New England 25, Buffalo 24. After a last-ditch effort by the Bills to get into field goal range, that's how it ended.

It was a remarkable win for the Patriots, and a crushing loss for the Bills (who lost in similar mind-blowing fashion to Dallas in 2007). Despite the excitement, there are several questions that have to be addressed:

1) Can the Patriots figure out how to stop the screen? Last year, the Patriots were consistently burned by deep passes. On Monday night, it was the screen pass that was a thorn in the Patriots' side. The linebacking corps of Adalius Thomas, Pierre Woods and Gary Guyton had a difficult time containing Fred Jackson, who caught five passes for 83 yards. One was for 18 yards on a 3rd-and-15 on Buffalo's final scoring drive, and another was for 10 yards and the touchdown. Screen passes are deadly to a defense; they negate good schemes to shut down the rest of the scoring attack, and they can completely reverse the momentum the defense is building.

2) What is the situation with Jerod Mayo? The new defensive co-captain, expected to be the top linebacker in only his second season, was injured when Gary Guyton stepped on his leg early in the game. He didn't return, and the Patriots had a tough time finding an adequate replacement for him, as Woods and Guyton had the above problems. News broke today that the injury shouldn't be serious, but there is no exact timetable out yet. If he misses any action, the Patriots will have to figure out a solution. Fortunately, they have Bill Belichick, who has made a legacy out of finding the best way to plug big holes on defense.

3) How much more offensive sloppiness will we see? Compared to the top two questions, this is less of an issue. Brady and Co. struggled to find a rhythm in the first half, but they found a way to get it done when they had to - twice. Simple rustiness seemed to explain the first half. With a full game under the belt, the offense should look more like the potent unit we were expecting

Sunday, September 13, 2009

Thoughts from around the league

The Patriots may not play until tomorrow night, but that didn't keep yours truly from taking a look around the league at the rest of the NFL action on a busy Sunday.

A few thoughts:

-It is no longer a question if Adrian Peterson is the most destructive offensive force in the game today. He already had two touchdowns before scoring a third on a brutal 64-yard run. He showed everything; quickness to get to the outside, a slippery move to get through the line, and strength to break a tackle and stiff arm a defender at the same time. Favre will get the publicity for the victory, but it was Peterson that the entire Browns roster had no answer for.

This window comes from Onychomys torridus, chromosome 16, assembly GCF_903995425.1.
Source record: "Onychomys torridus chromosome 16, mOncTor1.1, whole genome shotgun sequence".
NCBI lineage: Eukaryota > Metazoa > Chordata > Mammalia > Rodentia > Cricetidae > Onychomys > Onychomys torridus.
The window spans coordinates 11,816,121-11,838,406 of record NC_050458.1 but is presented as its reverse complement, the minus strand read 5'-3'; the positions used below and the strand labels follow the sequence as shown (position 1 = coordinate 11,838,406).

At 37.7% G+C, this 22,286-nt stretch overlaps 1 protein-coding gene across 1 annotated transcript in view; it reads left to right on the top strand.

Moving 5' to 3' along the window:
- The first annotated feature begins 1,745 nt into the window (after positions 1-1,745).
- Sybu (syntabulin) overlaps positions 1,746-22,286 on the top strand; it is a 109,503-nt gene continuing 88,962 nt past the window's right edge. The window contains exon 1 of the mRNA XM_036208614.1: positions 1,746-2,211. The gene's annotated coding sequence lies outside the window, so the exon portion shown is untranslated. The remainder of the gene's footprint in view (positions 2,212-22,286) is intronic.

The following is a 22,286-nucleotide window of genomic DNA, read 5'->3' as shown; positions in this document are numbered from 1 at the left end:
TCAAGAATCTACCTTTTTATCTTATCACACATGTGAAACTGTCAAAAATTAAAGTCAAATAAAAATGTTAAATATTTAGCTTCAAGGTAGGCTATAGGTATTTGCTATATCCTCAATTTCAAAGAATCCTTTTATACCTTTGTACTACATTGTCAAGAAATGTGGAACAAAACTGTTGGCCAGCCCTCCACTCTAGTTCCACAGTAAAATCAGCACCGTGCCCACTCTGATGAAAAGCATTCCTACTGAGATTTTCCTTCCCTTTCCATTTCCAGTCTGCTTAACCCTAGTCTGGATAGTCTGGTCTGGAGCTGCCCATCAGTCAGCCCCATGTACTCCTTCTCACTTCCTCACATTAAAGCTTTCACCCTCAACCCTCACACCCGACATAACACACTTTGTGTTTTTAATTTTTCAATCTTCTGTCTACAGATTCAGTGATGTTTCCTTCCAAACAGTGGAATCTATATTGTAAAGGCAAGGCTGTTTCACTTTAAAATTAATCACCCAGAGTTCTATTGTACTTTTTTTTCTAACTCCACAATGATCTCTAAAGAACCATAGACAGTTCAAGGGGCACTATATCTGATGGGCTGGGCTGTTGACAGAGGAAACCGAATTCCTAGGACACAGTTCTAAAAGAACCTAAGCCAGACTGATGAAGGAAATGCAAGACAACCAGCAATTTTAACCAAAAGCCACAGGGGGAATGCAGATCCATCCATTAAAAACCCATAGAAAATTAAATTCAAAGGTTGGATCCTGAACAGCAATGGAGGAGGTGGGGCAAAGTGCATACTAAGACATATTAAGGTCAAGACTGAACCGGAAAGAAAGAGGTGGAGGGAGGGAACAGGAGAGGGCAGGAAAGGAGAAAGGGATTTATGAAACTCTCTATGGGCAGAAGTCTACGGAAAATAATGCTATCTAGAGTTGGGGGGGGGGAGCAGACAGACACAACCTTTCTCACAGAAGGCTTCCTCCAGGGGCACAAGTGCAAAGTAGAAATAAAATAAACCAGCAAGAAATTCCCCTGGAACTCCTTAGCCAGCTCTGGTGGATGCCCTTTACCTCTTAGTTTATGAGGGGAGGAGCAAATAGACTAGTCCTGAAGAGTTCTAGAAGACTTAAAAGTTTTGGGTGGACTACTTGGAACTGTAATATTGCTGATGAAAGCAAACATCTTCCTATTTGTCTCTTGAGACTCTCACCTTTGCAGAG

-Brandon Stokley scored on an incredible, flukey, once-in-a-lifetime 87-yard reception with 11 seconds left in the game, in which he caught a deflected pass and raced untouched to the endzone. But despite the crazy, hectic nature of the moment, Stokley, an 11-year veteran, never lost track of the game. Knowing he had no defenders near and time to burn, he ran parallel to the endzone for three or four seconds, running down the clock to make a Cincinnati comeback even more improbable. Kudos to Stokley and coach Josh McDaniels, who won his first game at the Denver helm.

-The league's best offense going against a team coming off a winless season seemed to be a mismatch, and it was. Drew Brees, who became the second quarterback in NFL history to eclipse 5,000 yards passing last season, wasted no time finding his regular-season form, burning the poor Detroit Lions for six touchdowns. Five New Orleans receivers caught touchdowns, with Jeremy Shockey scoring twice. Brees appears on track for another incredible season, and if he is, the Saints could find their way back into the playoffs.

-The public's prognosis for the New York Jets was not good entering the season. Losing Brett Favre and replacing him with USC rookie Mark Sanchez was considered a step down offensively, but the Jets proved the doubters wrong in their opener. Sanchez was not spectacular against a good Houston team, but he was poised and collected (18-of-33, 166 yards), and he made a good read on a 30-yard touchdown pass to a wide-open Chansi Stuckey. There was an ill-advised interception that Houston returned for a score, but if Sanchez can limit those mistakes, there's little reason to think he won't be a standout starter in the NFL.